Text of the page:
This is a nicely designed and made camera aimed at the lower end of the enthusiast market. It is not a point and shoot – it is necessary to set both shutter speed and aperture and focus the lens – but the lens cannot be exchanged and there is no light meter or rangefinder.This is a nicely designed and made camera aimed at the lower end of the enthusiast market. It is not a point and shoot – it is necessary to set both shutter speed and aperture and focus the lens – but the lens cannot be exchanged and there is no light meter or rangefinder.
focal length: 45 mm
apertures: f/2.8 to f/16
focus range: 1 m to infinity
lens fitting: fixed
shutter: Prontor SVS
speeds: 1 second to 1/300 seconds
flash: PC socket
film size: 35 mm
The camera is made from die cast aluminium with a satin finish stainless steel top and bottom plate. The camera measures 125 by 85 by 65 mm.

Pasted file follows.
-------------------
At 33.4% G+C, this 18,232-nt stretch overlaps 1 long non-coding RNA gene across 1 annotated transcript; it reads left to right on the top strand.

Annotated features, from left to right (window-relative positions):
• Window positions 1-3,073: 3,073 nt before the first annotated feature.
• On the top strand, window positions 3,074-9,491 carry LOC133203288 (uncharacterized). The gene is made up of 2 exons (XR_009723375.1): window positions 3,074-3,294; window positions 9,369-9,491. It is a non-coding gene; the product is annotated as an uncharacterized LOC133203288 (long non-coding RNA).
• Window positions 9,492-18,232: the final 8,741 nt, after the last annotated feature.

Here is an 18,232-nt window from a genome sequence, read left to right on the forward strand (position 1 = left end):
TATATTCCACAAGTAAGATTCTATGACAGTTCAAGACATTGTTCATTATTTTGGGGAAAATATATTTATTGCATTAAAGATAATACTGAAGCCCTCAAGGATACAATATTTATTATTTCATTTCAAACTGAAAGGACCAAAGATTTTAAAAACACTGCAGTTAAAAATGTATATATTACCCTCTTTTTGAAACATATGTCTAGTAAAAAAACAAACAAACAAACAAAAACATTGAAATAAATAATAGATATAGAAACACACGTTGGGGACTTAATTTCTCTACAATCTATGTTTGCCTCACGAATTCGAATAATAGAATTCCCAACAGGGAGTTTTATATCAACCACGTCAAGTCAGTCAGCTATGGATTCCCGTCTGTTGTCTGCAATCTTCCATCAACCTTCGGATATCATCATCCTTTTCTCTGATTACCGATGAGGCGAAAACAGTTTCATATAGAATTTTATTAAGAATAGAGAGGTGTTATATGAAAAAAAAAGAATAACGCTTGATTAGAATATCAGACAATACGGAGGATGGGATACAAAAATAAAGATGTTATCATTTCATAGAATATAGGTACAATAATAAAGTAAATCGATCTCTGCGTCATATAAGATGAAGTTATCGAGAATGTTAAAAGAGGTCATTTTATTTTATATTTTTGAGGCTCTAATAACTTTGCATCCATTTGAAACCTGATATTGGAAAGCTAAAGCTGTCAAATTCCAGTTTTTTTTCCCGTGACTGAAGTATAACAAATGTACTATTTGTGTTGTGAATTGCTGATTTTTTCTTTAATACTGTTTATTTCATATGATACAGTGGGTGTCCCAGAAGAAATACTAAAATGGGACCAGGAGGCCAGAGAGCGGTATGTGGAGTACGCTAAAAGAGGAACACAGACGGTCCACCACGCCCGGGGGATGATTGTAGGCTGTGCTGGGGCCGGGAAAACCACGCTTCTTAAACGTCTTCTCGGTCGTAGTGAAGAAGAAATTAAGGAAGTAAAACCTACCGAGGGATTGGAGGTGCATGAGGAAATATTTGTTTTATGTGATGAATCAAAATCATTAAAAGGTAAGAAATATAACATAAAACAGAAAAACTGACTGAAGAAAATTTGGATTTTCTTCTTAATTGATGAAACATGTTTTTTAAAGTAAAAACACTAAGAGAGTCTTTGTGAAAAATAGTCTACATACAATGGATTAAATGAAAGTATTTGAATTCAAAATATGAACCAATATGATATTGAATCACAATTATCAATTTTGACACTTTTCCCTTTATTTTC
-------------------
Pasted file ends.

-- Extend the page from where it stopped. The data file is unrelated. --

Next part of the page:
On the top plate, at the right hand end, is a memo for film speed (in both ASA and DIN) and film type (colour positive, colour negative or monochrome). Film speed is set on a dial on the top. The film type is set by a wheel on the right hand edge and the film type is viewed through a window. Both these devices are entirely mnemonic and have no effect on the operation of the camera. This memo is on a raised portion which is reflected on the other end. This left hand raised portion contains the film rewind knob and a recessed lever to raise the knob. The rewind knob is raised by a small lever on the inside of the raised portion. Between these two – and not quite centrally for some reason – is an accessory shoe. At the this age, the most likely use for this would have been for an accessory rangefinder. There are no electrical contacts so this is a cold shoe.